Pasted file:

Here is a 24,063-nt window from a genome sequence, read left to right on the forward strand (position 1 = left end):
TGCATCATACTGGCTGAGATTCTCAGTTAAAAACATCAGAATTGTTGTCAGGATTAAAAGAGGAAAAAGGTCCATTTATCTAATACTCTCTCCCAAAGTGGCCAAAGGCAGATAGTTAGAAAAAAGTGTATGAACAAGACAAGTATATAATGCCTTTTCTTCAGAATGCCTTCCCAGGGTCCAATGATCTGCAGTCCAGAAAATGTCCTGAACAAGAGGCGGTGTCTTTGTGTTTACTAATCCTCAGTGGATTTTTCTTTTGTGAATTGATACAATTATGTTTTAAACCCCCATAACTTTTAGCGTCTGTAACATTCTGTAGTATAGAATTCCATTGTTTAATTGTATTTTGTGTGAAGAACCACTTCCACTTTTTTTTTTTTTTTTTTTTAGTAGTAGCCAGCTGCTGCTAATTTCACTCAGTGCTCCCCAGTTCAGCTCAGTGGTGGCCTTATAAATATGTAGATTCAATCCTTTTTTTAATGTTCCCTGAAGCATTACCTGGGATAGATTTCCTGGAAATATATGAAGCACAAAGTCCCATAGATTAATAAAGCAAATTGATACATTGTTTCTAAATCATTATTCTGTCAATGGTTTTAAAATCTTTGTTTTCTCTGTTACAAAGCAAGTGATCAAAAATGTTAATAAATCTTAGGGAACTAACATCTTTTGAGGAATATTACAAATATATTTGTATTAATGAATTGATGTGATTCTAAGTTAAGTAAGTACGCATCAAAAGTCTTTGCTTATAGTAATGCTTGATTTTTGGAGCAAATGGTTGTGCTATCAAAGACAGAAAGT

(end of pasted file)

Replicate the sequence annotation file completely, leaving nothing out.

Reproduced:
Here is a 24,063-nt window from a genome sequence, read left to right on the forward strand (position 1 = left end):
TGCATCATACTGGCTGAGATTCTCAGTTAAAAACATCAGAATTGTTGTCAGGATTAAAAGAGGAAAAAGGTCCATTTATCTAATACTCTCTCCCAAAGTGGCCAAAGGCAGATAGTTAGAAAAAAGTGTATGAACAAGACAAGTATATAATGCCTTTTCTTCAGAATGCCTTCCCAGGGTCCAATGATCTGCAGTCCAGAAAATGTCCTGAACAAGAGGCGGTGTCTTTGTGTTTACTAATCCTCAGTGGATTTTTCTTTTGTGAATTGATACAATTATGTTTTAAACCCCCATAACTTTTAGCGTCTGTAACATTCTGTAGTATAGAATTCCATTGTTTAATTGTATTTTGTGTGAAGAACCACTTCCACTTTTTTTTTTTTTTTTTTTTAGTAGTAGCCAGCTGCTGCTAATTTCACTCAGTGCTCCCCAGTTCAGCTCAGTGGTGGCCTTATAAATATGTAGATTCAATCCTTTTTTTAATGTTCCCTGAAGCATTACCTGGGATAGATTTCCTGGAAATATATGAAGCACAAAGTCCCATAGATTAATAAAGCAAATTGATACATTGTTTCTAAATCATTATTCTGTCAATGGTTTTAAAATCTTTGTTTTCTCTGTTACAAAGCAAGTGATCAAAAATGTTAATAAATCTTAGGGAACTAACATCTTTTGAGGAATATTACAAATATATTTGTATTAATGAATTGATGTGATTCTAAGTTAAGTAAGTACGCATCAAAAGTCTTTGCTTATAGTAATGCTTGATTTTTGGAGCAAATGGTTGTGCTATCAAAGACAGAAAGT